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Re: [IP] for Cheryl McQ

Always well said.

On Fri, Aug 22, 2014 at 8:38 AM, robert wine <
email @ redacted> wrote:

> Dear Cheryl,
> Yes, diabetes can be devastating to you physically, emotionally and
> financially. You have EVERY RIGHT to despise what it did, does and in your
> case, when it happened. I was a high school senior and my first thought was
> that girls would never like me because I was a freak who lived off a
> needle.
> However, in order to conquer something like this, give it the attitude
> that it
> could be worse and you are blessed to live in a time when med tech is
> INCREDIBLE. I was throwing myself a mega-sized pity party back in 1981. I
> hated the idea of being a weakling because my body let me down and I was
> just
> starting my adult life. However, I did something that fixed my pity party
> and
> inner whining (yes I was feeling sorry for myself), I took a walk around
> the
> hospital and the last place I visited, but I was sure this would work, was
> the
> cancer ward. I listened to those crying out in pain, saw those in oxygen
> tents
> or coughing their lungs out, those who wouldn't be alive by the time I was
> released a few days later. I came to the realization that this is a
> condition
> that I can manage, can live with (although not as easily as I could live
> without it) and that I could be all that God intended of me. Yes I have to
> go
> to the doctor more than once a year, yes I have to
>  do blood tests multiple times daily (back then it was urine tests on a
> yellow
> strip), yes I have to watch what I eat, yes I might have an insulin
> reaction
> (more properly named low blood sugar) from time to time. However, after
> seeing
> those who would never go home again, I quit feeling sorry for myself and
> developed the attitude that I'm blessed because this is survivable.
> Yeah, we have to take extra steps and incur costs that others don't, but we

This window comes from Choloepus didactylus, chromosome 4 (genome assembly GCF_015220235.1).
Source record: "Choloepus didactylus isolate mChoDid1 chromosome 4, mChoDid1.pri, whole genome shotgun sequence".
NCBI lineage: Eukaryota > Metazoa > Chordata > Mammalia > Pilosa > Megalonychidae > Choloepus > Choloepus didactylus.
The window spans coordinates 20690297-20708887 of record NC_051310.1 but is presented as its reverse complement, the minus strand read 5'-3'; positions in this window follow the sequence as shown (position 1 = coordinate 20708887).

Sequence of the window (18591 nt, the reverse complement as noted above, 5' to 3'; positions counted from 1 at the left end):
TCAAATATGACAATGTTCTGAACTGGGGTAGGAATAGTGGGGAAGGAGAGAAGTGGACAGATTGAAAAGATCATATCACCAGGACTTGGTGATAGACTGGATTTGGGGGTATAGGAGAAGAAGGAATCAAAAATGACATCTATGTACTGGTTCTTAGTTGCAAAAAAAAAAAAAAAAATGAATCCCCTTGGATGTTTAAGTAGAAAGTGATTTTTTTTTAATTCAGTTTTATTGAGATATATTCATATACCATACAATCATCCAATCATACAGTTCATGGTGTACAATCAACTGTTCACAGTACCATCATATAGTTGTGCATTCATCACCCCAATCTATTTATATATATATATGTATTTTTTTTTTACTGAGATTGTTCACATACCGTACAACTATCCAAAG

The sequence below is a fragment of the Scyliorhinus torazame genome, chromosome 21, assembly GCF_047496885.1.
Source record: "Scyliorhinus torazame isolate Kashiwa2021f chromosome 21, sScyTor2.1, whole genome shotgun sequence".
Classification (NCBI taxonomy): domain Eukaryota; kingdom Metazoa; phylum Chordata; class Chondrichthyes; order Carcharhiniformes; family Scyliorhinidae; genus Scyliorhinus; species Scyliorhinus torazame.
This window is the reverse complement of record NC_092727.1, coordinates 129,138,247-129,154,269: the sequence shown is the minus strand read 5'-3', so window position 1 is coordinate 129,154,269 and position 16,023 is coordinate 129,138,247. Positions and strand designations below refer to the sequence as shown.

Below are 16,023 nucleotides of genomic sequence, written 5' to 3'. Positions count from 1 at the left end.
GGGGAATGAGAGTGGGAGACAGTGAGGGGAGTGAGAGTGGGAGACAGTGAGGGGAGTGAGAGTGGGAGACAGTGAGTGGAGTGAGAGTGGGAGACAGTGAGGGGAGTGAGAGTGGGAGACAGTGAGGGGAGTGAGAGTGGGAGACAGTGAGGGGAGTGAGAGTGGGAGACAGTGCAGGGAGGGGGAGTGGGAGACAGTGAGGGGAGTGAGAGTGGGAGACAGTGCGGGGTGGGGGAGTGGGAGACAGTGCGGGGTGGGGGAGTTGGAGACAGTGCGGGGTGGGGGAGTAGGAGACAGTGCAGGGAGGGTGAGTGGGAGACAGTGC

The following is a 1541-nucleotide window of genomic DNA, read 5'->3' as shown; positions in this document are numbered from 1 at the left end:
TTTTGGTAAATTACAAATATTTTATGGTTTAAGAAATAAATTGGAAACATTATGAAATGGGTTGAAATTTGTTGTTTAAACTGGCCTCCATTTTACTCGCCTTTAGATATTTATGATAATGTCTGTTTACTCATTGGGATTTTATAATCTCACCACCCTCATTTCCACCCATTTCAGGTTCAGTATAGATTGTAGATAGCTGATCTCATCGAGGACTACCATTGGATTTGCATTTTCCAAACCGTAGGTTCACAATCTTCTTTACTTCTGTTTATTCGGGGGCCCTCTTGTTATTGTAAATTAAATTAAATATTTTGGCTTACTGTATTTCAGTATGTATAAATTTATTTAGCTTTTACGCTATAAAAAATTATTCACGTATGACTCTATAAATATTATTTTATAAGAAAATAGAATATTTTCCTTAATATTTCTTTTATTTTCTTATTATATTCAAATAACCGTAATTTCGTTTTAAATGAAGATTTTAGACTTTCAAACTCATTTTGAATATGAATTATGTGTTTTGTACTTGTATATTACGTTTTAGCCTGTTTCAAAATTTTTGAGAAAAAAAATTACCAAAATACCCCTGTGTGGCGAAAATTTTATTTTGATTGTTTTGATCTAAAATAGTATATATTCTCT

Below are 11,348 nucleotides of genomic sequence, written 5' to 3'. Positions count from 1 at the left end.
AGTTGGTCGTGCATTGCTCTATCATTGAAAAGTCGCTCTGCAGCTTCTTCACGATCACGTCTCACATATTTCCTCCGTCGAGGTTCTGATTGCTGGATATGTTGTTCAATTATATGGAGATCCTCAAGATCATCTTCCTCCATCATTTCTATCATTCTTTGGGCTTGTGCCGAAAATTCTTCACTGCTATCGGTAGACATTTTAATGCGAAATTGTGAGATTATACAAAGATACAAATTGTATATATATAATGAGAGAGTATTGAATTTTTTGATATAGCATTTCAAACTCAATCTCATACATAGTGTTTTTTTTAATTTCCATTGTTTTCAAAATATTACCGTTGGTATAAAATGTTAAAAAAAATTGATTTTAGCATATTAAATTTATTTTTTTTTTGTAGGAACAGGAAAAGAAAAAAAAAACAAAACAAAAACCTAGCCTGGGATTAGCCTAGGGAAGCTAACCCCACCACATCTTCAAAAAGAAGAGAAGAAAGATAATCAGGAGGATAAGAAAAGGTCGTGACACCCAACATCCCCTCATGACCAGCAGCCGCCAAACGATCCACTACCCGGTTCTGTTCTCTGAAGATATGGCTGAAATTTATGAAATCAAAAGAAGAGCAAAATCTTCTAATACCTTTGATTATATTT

> can ALL live long happy and prosperous lives if we behave ourselves
> (barring
> other things like accidental death, etc.) and be contributing members
> of society. So Cheryl (and anyone else), don't let the diabetes win, just
> let
> it become a part of your life that you deal with (much like walking, etc.)
> and
> hold you head up high. You aren't an outcast or anything else, you are a
> human
> being with a survivable condition that just takes a bit more effort. As
> far as
> your parents divorcing, yes the timing did stink. However, with a divorce
> rate
> of approximately 50%, it does happen pretty much constantly in the USA. I
> was
> a victim of divorce as a young child, twice (8 and 14). I'm sorry your
> folks
> couldn't work it out and that you might not have the support of both at
> such a
> bad time as this. However, remember dreams can still be reached, love can
> still be found and happiness and
>  fulfillment can still be yours with or without this disease. There are
> plenty
> of diabetes support groups out there more than happy to teach and support
> you
> along with your family and friends.
> Thanks for listening and I hope it helps.
> Sincerely,
> Bob Wine
> On Friday, August 22, 2014 7:50 AM, Signe Myhren
> <email @ redacted> wrote:
> Cheryl -
> You had every right to have had a terrible attitude towards your Type I
> diabetes, following your parents' separation!
> I once said to my endo "The trouble with Type I diabetes is that, before it
> strikes, it doesn't check to see if its intended victim will have the
> emotional,
> intellectual and financial resources necessary to manage it!" She
> thoroughly
> agreed!
> Signe
> Sent from my iPhone
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